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High tech in the coal mine

Ordos, Inner Mongoli,a China. Shenhua Energy, the world’s largest integrated coal and power company, is leading the way by developing new technology and boosting productivity.

China’s rapid industrial development is unique in modern history. Never before have so many people been lifted out of poverty in such a short time. The energy to fuel this growth is provided primarily by coal-fired power plants, and China has become the world’s largest greenhouse-gas emitter. The government is now encouraging the development of cleaner energy. Ambitious goals call for a near doubling of the proportion of renewables – hydroelectric power, solar energy, wind power and biofuels – in the country’s overall energy mix, from 8 percent in 2006 to 15 percent in 2020.

About Shenua

China Shenhua Energy Company Limited, a unit of the Shenhua Group, is China’s leading integrated coal-based energy company focusing on the coal and power businesses in China. China Shenhua operates a large-scale integrated coal transportation network, consisting of dedicated rail lines and port facilities. It also operates power plants in China that generate and sell coal-based power to provincial and regional electric companies.

Shares of China Shenhua were listed on the Hong Kong Stock Exchange in June 2005 and on the Shanghai Stock Exchange in October 2007. Two Hong Kong billionaires, Lee Shau-kee of Henderson Land and Cheng Yu-tung of the New World Group, invested in the listing in Hong Kong, as did some big Western fund managers. In 2009, China Shenhua’s coal sales were 254 million tonnes. Its total operating turnover amounted to 121 billion yuan (US$17.9 billon). It has surpassed US-based Peabody Energy.

Still, China is the world’s leading coal producer, and building conventional coal-fired power plants is the fastest way to increase electricity supply. Traditionally, coal production has been rather dirty, inefficient and dangerous. However, in the autonomous region of Inner Mongolia, around the city of Ordos, the situation is different. Here, Chinese miners and scientists are ramping up production and finding new ways to burn and bury carbon. With new technology, China’s annual coal production reached 2.8 billion tonnes in 2008, most of it for domestic consumption.

“The first thing people do when they get up in the morning is to check who has bought new cars. How much did they cost? Which brand?” says a taxi driver.

Much of the coal mining industry in Inner Mongolia is more modern, efficient and clean than in the nearby coal-producing provinces of Shanxi and Shaanxi. China Shenhua, the world’s biggest coal company, is at the forefront of the new development and runs several mega-mines in the region. The most advanced ones are fully automated. Many of China Shenhua’s mines are located in Shendong, an area that hosts four of the world’s 10 biggest mines.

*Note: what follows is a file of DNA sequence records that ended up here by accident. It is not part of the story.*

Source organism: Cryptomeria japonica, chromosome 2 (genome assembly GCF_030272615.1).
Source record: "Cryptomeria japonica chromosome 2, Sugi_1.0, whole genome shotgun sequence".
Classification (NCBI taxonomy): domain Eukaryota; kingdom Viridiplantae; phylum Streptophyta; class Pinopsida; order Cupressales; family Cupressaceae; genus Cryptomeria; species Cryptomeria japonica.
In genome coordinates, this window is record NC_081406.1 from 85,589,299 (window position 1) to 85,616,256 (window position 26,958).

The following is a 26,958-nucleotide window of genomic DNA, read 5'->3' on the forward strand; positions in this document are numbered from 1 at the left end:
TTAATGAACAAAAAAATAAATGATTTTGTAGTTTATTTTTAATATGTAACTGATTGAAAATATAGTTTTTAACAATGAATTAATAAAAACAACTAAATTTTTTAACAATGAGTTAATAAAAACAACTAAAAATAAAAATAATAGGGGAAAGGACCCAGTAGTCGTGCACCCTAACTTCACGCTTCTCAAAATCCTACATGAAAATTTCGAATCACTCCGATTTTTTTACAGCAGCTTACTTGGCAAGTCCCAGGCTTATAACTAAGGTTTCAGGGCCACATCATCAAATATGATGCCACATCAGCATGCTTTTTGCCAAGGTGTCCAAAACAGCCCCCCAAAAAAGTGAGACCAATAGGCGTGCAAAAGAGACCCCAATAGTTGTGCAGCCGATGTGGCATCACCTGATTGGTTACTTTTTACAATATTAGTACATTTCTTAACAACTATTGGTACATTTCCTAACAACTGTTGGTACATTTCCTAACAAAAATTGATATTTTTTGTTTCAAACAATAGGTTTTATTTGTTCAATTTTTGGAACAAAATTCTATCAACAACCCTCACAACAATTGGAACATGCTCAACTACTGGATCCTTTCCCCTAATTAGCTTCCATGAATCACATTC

Productivity at Shendong is among the world’s highest, and safety is on a par with underground mines in the United States, according to a report by the independent mining and geological consulting firm John T. Boyd that accompanied the prospectus for Shenhua Energy’s initial public offering in 2005. Shendong’s fatality rate is one of the lowest in the world, even lower than at many US coal mines. The importance of safety has led China Shenhua to use technologies and equipment from Sandvik in several of their mines. Managers and miners alike praise the featured designs and functions of the equipment. Safety switches and remote-control operating systems help keep miners out of harm’s way and away from dangerous working zones.

According to Che Houwei, captain of the No.1 mining team, the Sandvik MB670 bolter miners have many advantages and can handle exploration in complicated geological structures. “Sandvik’s products help us to guarantee the project’s quality,” Che says. “In addition, they can cut while installing the support bolts, which prevents separation on the mine roof and coal slides. The machine causes little damage to the mine floor, has a low failure rate and allows longer operations, thus improving efficiency.”

The MB670 has helped Che’s team set several company production records, including a record advance of 726 metres reached in May. Sandvik’s Chinese clients are impressed with the company’s performance and the fact that its representatives respond immediately to any request. To deal with growing demands from Chinese clients, the company launched its largest assembly centre for coal mining equipment in China last year.

While China’s soaring demand for oil and natural gas has had a large impact on world markets, the country’s huge coal reserves will supply most of its energy for decades to come, even if it succeeds in increasing its production of renewables. The Chinese have a saying “Xue zhong song tan,” which literally means “To give some coal to someone on a snowy day,” the equivalent of lending a helping hand to someone in need. China Shenhua Energy is lending the Chinese government a helping hand by modernizing and developing the coal industry with new technology to guarantee that China gets electricity to support the continuation of the nation’s industrial revolution.

Buertai – a gigantic mine

In March 2008, China Shenhua started production in the gigantic Buertai coal mine in the Shendong area near the city of Ordos, Inner Mongolia. The investment amounted to 4.5 billion yuan (US$660 million). Buertai covers a total mining area of 193 square kilometres. The mine, one of the world’s largest single shafts, was designed for annual production of 20 million tonnes over 77 years. Its main elevating belt is 2.2 metres wide and carries 7,000 tonnes of coal per hour.